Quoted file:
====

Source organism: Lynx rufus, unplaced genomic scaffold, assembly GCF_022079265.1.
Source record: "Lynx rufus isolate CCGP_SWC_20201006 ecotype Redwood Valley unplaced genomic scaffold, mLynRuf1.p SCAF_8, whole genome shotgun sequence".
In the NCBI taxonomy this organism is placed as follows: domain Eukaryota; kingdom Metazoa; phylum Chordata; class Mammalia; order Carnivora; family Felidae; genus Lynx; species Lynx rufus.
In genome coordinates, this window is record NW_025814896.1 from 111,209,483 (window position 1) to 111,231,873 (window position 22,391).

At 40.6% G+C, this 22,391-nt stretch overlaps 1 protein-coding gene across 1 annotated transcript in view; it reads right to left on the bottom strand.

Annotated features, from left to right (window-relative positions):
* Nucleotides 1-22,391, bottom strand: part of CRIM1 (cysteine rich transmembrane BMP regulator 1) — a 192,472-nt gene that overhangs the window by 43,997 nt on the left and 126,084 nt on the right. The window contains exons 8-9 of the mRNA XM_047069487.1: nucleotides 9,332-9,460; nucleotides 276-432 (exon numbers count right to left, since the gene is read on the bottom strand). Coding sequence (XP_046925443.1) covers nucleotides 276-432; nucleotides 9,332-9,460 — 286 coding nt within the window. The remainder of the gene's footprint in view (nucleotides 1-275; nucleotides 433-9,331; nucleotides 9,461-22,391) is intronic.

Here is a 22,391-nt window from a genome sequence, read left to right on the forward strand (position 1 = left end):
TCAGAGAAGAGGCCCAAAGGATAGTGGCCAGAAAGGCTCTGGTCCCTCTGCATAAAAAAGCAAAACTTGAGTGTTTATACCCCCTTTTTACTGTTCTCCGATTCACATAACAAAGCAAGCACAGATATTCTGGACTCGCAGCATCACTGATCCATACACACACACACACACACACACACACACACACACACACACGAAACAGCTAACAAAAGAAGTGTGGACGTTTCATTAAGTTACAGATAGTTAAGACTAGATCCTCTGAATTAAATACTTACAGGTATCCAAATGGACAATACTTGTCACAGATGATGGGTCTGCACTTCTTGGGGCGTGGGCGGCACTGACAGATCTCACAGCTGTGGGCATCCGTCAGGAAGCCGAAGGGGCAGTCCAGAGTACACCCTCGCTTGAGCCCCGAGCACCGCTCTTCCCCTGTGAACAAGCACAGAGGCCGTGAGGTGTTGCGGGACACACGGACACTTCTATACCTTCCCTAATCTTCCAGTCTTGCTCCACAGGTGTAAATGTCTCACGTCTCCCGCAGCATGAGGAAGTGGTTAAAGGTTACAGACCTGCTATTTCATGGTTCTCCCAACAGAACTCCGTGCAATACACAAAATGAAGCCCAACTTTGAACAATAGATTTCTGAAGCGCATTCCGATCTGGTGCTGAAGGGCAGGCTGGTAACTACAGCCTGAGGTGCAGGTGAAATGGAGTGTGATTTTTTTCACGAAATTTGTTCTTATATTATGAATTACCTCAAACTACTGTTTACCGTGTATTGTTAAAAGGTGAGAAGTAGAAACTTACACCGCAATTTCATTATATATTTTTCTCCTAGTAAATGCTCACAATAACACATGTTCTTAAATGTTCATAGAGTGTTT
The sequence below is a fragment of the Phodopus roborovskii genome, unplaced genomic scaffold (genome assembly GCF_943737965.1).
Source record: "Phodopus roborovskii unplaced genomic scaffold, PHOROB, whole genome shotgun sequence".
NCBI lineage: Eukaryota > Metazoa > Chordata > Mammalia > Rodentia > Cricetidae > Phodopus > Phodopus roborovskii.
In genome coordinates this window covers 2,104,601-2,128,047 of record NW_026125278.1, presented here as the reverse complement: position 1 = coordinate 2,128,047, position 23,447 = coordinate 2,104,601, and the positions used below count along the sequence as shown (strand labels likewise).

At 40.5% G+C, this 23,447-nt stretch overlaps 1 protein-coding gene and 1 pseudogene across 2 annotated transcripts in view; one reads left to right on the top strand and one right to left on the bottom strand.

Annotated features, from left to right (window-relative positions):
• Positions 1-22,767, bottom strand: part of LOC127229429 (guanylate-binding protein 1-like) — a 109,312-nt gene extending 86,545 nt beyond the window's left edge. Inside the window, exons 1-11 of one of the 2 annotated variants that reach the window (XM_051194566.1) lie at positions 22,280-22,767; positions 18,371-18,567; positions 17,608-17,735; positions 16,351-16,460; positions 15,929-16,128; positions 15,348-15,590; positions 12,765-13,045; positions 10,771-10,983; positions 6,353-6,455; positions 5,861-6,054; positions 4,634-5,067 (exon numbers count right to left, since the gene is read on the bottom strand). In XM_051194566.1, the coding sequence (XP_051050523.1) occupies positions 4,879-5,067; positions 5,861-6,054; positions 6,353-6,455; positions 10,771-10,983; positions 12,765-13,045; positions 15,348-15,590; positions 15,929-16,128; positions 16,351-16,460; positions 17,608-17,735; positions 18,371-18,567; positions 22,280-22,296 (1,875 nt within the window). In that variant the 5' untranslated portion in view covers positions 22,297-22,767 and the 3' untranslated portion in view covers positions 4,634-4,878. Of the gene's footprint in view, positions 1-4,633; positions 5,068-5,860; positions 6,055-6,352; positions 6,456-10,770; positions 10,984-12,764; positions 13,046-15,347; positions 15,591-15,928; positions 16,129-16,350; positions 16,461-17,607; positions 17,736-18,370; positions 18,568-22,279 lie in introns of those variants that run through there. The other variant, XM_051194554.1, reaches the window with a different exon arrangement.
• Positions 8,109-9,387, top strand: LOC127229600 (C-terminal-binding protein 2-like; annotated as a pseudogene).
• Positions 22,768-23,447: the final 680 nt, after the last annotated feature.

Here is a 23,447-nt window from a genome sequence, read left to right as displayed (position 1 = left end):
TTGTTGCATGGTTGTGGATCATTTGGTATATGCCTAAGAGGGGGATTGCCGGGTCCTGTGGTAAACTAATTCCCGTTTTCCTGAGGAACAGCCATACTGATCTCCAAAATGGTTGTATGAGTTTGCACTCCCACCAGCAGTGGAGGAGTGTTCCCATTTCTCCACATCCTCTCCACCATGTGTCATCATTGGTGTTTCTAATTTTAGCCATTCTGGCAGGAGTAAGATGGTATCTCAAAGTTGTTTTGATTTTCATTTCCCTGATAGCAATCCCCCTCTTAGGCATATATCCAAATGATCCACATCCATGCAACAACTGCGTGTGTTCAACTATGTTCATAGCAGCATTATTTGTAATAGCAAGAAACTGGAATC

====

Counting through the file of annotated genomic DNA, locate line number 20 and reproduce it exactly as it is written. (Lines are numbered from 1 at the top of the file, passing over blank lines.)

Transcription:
TTGTTGCATGGTTGTGGATCATTTGGTATATGCCTAAGAGGGGGATTGCCGGGTCCTGTGGTAAACTAATTCCCGTTTTCCTGAGGAACAGCCATACTGATCTCCAAAATGGTTGTATGAGTTTGCACTCCCACCAGCAGTGGAGGAGTGTTCCCATTTCTCCACATCCTCTCCACCATGTGTCATCATTGGTGTTTCTAATTTTAGCCATTCTGGCAGGAGTAAGATGGTATCTCAAAGTTGTTTTGATTTTCATTTCCCTGATAGCAATCCCCCTCTTAGGCATATATCCAAATGATCCACATCCATGCAACAACTGCGTGTGTTCAACTATGTTCATAGCAGCATTATTTGTAATAGCAAGAAACTGGAATC